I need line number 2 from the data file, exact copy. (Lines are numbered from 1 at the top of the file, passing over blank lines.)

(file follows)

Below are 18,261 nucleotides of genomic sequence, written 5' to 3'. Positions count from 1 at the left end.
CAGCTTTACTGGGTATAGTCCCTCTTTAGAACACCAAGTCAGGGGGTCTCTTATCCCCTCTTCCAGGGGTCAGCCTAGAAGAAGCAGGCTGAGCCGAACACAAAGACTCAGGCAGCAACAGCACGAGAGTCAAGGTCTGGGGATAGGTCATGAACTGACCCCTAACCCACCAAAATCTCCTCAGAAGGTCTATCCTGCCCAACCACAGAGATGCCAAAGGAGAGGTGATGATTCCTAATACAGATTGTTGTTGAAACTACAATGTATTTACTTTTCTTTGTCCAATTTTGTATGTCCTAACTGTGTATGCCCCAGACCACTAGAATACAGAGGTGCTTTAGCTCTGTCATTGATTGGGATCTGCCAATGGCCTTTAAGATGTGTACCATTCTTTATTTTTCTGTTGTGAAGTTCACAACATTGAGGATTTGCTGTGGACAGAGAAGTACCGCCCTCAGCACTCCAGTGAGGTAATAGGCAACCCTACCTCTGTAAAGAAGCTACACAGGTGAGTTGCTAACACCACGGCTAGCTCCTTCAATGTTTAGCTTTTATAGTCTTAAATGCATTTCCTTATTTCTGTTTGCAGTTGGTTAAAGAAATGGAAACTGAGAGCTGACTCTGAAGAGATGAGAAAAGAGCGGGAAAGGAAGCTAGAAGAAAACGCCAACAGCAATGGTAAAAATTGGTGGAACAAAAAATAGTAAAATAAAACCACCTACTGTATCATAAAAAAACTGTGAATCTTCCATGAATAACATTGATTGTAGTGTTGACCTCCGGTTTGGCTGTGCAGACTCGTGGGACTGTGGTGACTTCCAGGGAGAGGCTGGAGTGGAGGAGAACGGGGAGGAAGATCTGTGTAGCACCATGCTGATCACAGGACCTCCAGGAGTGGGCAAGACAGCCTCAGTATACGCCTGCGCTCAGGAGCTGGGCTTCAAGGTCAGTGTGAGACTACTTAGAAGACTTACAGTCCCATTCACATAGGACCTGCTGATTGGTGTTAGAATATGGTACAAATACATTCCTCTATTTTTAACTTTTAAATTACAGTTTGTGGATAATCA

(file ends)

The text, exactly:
CAGCTTTACTGGGTATAGTCCCTCTTTAGAACACCAAGTCAGGGGGTCTCTTATCCCCTCTTCCAGGGGTCAGCCTAGAAGAAGCAGGCTGAGCCGAACACAAAGACTCAGGCAGCAACAGCACGAGAGTCAAGGTCTGGGGATAGGTCATGAACTGACCCCTAACCCACCAAAATCTCCTCAGAAGGTCTATCCTGCCCAACCACAGAGATGCCAAAGGAGAGGTGATGATTCCTAATACAGATTGTTGTTGAAACTACAATGTATTTACTTTTCTTTGTCCAATTTTGTATGTCCTAACTGTGTATGCCCCAGACCACTAGAATACAGAGGTGCTTTAGCTCTGTCATTGATTGGGATCTGCCAATGGCCTTTAAGATGTGTACCATTCTTTATTTTTCTGTTGTGAAGTTCACAACATTGAGGATTTGCTGTGGACAGAGAAGTACCGCCCTCAGCACTCCAGTGAGGTAATAGGCAACCCTACCTCTGTAAAGAAGCTACACAGGTGAGTTGCTAACACCACGGCTAGCTCCTTCAATGTTTAGCTTTTATAGTCTTAAATGCATTTCCTTATTTCTGTTTGCAGTTGGTTAAAGAAATGGAAACTGAGAGCTGACTCTGAAGAGATGAGAAAAGAGCGGGAAAGGAAGCTAGAAGAAAACGCCAACAGCAATGGTAAAAATTGGTGGAACAAAAAATAGTAAAATAAAACCACCTACTGTATCATAAAAAAACTGTGAATCTTCCATGAATAACATTGATTGTAGTGTTGACCTCCGGTTTGGCTGTGCAGACTCGTGGGACTGTGGTGACTTCCAGGGAGAGGCTGGAGTGGAGGAGAACGGGGAGGAAGATCTGTGTAGCACCATGCTGATCACAGGACCTCCAGGAGTGGGCAAGACAGCCTCAGTATACGCCTGCGCTCAGGAGCTGGGCTTCAAGGTCAGTGTGAGACTACTTAGAAGACTTACAGTCCCATTCACATAGGACCTGCTGATTGGTGTTAGAATATGGTACAAATACATTCCTCTATTTTTAACTTTTAAATTACAGTTTGTGGATAATCA